Natural killer cells are blood cells that are responsible for eliminating cancer cells especially when there are only a few. It has been shown that NK cells coming from a "mismatched" person (a relative) have a better chance than the patient's own NK cells to recognize and kill cancer cells. These cells will be collected from the blood of a parent, child or sibling and after preparation in the laboratory, will be given to the patient early after an autologous stem cell transplantation like a blood or platelet transfusion. A person who has been diagnosed with a blood tumor and received an autologous stem cell transplant has the chance of his/her cancer coming back. This study uses NK cells obtained from a relative to prevent disease recurrence by potentially eliminating and eradicating any residual cancerous cells.
  Eligibility

Information from the National Library of Medicine

Choosing to participate in a study is an important personal decision. Talk with your doctor and family members or friends about deciding to join a study. To learn more about this study, you or your doctor may contact the study research staff using the contacts provided below. For general information, Learn About Clinical Studies.


Ages Eligible for Study:   13 Years to 70 Years   (Child, Adult, Senior)
Sexes Eligible for Study:   All
Accepts Healthy Volunteers:   No
Criteria

Inclusion Criteria:

  • Patients who have undergone an autologous stem cell transplant for the following diseases:

    • Acute Myeloid Leukemia
    • Non-Hodgkin's Lymphoma
    • Hodgkin's Disease
    • Multiple Myeloma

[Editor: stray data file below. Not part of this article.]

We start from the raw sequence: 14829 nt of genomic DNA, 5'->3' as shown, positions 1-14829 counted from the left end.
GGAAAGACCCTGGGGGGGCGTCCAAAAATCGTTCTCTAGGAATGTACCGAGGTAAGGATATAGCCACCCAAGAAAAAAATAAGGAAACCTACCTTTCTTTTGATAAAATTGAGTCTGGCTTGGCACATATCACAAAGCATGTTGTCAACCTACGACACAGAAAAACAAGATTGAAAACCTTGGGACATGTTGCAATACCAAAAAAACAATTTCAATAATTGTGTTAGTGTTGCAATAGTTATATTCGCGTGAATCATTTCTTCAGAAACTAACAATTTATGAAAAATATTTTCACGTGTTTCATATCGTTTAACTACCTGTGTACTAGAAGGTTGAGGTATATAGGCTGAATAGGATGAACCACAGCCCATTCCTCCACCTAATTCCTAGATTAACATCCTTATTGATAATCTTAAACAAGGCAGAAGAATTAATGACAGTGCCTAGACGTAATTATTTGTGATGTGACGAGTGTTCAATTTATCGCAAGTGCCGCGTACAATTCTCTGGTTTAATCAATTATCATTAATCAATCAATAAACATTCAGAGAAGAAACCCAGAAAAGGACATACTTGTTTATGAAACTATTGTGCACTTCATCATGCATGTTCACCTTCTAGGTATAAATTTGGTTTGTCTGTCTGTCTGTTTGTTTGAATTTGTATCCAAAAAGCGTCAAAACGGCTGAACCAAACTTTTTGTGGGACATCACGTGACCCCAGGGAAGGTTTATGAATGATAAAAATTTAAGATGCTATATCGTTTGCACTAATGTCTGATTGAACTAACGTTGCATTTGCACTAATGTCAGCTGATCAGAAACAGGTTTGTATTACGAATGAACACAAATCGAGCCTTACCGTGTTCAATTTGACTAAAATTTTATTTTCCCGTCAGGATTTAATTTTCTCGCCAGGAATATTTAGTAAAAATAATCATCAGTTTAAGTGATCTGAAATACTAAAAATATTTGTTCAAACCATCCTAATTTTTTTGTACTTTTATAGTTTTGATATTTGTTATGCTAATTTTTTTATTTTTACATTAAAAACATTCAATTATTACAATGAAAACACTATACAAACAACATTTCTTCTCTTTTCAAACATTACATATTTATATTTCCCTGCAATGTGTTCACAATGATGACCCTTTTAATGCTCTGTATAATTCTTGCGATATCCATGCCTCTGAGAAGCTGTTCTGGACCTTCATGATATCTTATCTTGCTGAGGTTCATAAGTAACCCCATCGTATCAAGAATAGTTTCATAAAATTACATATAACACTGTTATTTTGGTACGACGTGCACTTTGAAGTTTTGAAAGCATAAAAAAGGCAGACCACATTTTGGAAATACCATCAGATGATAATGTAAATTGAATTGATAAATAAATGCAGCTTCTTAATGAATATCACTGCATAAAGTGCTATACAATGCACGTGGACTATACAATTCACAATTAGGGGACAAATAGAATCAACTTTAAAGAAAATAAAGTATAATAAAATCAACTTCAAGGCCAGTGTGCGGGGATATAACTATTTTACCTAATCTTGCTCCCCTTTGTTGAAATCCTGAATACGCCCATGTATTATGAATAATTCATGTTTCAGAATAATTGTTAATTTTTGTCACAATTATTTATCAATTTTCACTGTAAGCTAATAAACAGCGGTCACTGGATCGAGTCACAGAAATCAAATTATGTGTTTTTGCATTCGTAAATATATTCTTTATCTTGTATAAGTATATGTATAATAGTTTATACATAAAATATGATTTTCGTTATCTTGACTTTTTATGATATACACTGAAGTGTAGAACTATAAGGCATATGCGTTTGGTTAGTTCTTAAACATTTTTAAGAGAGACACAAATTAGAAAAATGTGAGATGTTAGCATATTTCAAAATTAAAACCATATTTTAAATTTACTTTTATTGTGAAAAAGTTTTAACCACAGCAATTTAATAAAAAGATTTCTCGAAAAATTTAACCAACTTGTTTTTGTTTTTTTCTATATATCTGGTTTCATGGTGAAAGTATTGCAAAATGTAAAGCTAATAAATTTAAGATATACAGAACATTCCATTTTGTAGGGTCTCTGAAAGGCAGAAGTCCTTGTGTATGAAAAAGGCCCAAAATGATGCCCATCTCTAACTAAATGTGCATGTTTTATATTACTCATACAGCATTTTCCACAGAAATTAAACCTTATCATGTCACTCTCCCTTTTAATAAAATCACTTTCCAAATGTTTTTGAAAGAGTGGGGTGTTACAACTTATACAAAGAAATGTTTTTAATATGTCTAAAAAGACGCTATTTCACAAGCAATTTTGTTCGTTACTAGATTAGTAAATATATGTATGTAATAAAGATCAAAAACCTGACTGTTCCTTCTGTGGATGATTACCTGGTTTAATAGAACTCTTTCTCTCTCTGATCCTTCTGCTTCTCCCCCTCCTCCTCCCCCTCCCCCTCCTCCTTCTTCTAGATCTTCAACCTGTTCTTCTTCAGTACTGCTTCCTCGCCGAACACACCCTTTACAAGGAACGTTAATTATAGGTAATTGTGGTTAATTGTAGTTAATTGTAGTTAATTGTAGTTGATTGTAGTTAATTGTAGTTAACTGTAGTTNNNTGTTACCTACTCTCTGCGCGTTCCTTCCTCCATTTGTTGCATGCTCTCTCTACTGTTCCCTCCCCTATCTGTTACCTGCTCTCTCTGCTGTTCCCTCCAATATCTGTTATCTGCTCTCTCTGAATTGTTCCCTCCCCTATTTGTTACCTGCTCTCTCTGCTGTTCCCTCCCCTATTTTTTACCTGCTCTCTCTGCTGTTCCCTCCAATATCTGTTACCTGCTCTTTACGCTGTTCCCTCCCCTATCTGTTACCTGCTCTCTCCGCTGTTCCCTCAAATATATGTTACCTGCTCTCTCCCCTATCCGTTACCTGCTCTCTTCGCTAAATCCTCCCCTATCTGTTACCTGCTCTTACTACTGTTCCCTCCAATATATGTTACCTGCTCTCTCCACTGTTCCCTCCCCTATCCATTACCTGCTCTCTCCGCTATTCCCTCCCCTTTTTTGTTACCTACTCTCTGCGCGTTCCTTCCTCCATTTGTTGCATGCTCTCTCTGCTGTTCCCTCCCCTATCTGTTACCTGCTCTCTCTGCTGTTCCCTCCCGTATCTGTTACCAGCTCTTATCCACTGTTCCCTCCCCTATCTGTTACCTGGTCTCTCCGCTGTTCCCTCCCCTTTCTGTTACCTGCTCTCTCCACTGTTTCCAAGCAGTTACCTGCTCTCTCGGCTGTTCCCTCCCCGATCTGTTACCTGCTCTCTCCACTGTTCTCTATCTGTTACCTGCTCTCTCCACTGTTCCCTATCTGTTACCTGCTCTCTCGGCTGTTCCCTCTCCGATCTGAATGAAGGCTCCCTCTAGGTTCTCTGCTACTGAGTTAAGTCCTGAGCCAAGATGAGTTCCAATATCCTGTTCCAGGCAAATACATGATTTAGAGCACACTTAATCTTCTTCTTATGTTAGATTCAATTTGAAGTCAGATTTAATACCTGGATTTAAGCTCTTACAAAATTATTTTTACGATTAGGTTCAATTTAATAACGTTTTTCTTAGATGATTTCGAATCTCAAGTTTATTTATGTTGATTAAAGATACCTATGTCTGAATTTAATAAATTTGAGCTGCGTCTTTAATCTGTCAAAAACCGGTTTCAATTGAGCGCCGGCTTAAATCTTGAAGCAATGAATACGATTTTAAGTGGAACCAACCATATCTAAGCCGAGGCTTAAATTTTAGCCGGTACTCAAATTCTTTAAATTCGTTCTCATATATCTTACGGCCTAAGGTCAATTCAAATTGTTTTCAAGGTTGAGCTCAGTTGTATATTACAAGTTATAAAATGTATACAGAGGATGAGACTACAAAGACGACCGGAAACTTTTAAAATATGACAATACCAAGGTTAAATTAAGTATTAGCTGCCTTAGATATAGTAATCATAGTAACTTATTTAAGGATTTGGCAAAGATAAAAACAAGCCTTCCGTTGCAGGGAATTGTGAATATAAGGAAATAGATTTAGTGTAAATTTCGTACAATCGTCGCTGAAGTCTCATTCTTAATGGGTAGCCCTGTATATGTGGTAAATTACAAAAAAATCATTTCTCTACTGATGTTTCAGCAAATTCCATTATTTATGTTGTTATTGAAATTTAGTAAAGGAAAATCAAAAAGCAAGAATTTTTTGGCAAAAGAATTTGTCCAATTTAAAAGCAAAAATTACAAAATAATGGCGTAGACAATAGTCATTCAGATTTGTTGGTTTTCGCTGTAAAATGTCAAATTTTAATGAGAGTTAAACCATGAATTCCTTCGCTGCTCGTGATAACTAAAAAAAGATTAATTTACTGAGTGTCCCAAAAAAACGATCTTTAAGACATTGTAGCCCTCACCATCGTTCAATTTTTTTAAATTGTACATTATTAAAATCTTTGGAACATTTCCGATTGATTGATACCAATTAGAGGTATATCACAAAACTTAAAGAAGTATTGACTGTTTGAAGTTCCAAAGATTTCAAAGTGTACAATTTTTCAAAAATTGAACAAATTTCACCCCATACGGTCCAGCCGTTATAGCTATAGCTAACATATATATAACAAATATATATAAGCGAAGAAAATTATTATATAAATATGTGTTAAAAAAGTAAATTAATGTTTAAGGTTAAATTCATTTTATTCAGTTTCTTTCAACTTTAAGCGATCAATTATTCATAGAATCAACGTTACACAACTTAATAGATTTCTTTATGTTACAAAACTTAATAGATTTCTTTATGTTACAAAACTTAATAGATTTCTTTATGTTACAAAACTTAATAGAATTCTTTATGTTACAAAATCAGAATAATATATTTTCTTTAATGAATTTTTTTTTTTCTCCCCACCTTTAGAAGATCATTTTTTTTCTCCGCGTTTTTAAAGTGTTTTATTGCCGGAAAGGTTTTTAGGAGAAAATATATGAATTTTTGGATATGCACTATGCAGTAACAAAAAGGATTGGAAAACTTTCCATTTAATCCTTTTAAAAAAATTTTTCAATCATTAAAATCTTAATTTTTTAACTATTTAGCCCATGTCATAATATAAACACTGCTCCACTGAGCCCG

• Age 13 - 70 years old
  • Able to give informed consent
  • Hepatic and renal function: bilirubin less than or equal to 2x normal limits, AST and ALT less than or equal to 2x normal limits, serum creatinine less than or equal to 1.5x normal
  • ECOG Performance Status less than or equal to 1 (at planned time of transplantation)
  • Patients with no active infection

Exclusion Criteria:

  • Patients who have not recovered sufficiently from the side effects of the autologous transplant (i.e. have > grade 2 toxicity in any organ system)
  • Patients who have insufficient engraftment parameters according to the following criteria: WBC < 2,500 /mm3 and platelets < 50,000/mm3
  • Radiation therapy, chemotherapy, or immunotherapy beginning one week before NK-cell infusion and lasting 2 weeks after NK-cell infusion.
  • Intrinsic impaired organ function (as stated above).
  • Physical or psychiatric conditions that in the estimation of the PI or designee place the patient at high-risk of toxicity or non-compliance.
  • Uncontrolled, life-threatening infections at the time of infusion.
  • Concurrent treatment with corticosteroids and/or other immuno-suppressive drugs.
  Contacts and Locations
Information from the National Library of Medicine

To learn more about this study, you or your doctor may contact the study research staff using the contact information provided by the sponsor.

Please refer to this study by its ClinicalTrials.gov identifier (NCT number): NCT00660166


Locations
United States, Massachusetts
Tufts Medical Center
Boston, Massachusetts, United States, 02111
Sponsors and Collaborators
Tufts Medical Center
University of Minnesota - Clinical and Translational Science Institute
Investigators
Principal Investigator: Hans Klingemann, MD, PhD Tufts Medical Center
  More Information

Publications:
Responsible Party: Tufts Medical Center
ClinicalTrials.gov Identifier: NCT00660166     History of Changes
Other Study ID Numbers: Allogeneic NKCell post ABMT
First Submitted: April 11, 2008
First Posted: April 17, 2008
Last Update Posted: June 27, 2012
Last Verified: June 2012

Keywords provided by Tufts Medical Center:
Natural killer cells
autologous stem cell transplant
immunotherapy